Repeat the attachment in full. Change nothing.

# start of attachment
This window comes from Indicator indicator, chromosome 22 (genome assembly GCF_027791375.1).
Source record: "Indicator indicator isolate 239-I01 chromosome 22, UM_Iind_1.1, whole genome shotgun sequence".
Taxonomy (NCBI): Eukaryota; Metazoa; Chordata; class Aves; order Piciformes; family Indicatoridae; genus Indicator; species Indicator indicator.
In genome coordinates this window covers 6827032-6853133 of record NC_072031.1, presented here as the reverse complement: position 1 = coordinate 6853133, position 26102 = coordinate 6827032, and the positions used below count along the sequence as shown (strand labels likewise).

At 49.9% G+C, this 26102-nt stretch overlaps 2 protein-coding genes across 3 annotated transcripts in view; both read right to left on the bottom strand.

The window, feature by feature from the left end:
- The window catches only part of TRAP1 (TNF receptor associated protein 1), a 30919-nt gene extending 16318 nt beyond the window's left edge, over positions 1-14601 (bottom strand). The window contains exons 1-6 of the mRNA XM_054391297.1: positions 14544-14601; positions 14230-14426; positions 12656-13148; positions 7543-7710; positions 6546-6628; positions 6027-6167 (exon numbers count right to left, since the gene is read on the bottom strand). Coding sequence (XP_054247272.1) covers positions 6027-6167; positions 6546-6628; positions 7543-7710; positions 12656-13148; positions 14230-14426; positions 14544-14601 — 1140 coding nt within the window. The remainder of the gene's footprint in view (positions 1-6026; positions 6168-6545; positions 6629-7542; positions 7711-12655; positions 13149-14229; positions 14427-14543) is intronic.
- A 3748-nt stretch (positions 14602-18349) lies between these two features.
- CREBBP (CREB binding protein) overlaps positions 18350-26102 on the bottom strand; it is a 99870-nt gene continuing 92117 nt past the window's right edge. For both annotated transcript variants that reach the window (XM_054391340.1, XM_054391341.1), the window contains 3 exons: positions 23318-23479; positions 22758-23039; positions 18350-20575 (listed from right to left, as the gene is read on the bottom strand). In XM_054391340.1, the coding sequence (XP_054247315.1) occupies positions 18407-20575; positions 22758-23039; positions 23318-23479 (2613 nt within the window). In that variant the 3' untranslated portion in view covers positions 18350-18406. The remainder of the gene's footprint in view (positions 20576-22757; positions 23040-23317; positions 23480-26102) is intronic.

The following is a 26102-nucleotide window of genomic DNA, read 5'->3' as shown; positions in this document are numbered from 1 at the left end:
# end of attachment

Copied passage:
This window comes from Indicator indicator, chromosome 22 (genome assembly GCF_027791375.1).
Source record: "Indicator indicator isolate 239-I01 chromosome 22, UM_Iind_1.1, whole genome shotgun sequence".
Taxonomy (NCBI): Eukaryota; Metazoa; Chordata; class Aves; order Piciformes; family Indicatoridae; genus Indicator; species Indicator indicator.
In genome coordinates this window covers 6827032-6853133 of record NC_072031.1, presented here as the reverse complement: position 1 = coordinate 6853133, position 26102 = coordinate 6827032, and the positions used below count along the sequence as shown (strand labels likewise).

At 49.9% G+C, this 26102-nt stretch overlaps 2 protein-coding genes across 3 annotated transcripts in view; both read right to left on the bottom strand.

The window, feature by feature from the left end:
- The window catches only part of TRAP1 (TNF receptor associated protein 1), a 30919-nt gene extending 16318 nt beyond the window's left edge, over positions 1-14601 (bottom strand). The window contains exons 1-6 of the mRNA XM_054391297.1: positions 14544-14601; positions 14230-14426; positions 12656-13148; positions 7543-7710; positions 6546-6628; positions 6027-6167 (exon numbers count right to left, since the gene is read on the bottom strand). Coding sequence (XP_054247272.1) covers positions 6027-6167; positions 6546-6628; positions 7543-7710; positions 12656-13148; positions 14230-14426; positions 14544-14601 — 1140 coding nt within the window. The remainder of the gene's footprint in view (positions 1-6026; positions 6168-6545; positions 6629-7542; positions 7711-12655; positions 13149-14229; positions 14427-14543) is intronic.
- A 3748-nt stretch (positions 14602-18349) lies between these two features.
- CREBBP (CREB binding protein) overlaps positions 18350-26102 on the bottom strand; it is a 99870-nt gene continuing 92117 nt past the window's right edge. For both annotated transcript variants that reach the window (XM_054391340.1, XM_054391341.1), the window contains 3 exons: positions 23318-23479; positions 22758-23039; positions 18350-20575 (listed from right to left, as the gene is read on the bottom strand). In XM_054391340.1, the coding sequence (XP_054247315.1) occupies positions 18407-20575; positions 22758-23039; positions 23318-23479 (2613 nt within the window). In that variant the 3' untranslated portion in view covers positions 18350-18406. The remainder of the gene's footprint in view (positions 20576-22757; positions 23040-23317; positions 23480-26102) is intronic.

The following is a 26102-nucleotide window of genomic DNA, read 5'->3' as shown; positions in this document are numbered from 1 at the left end: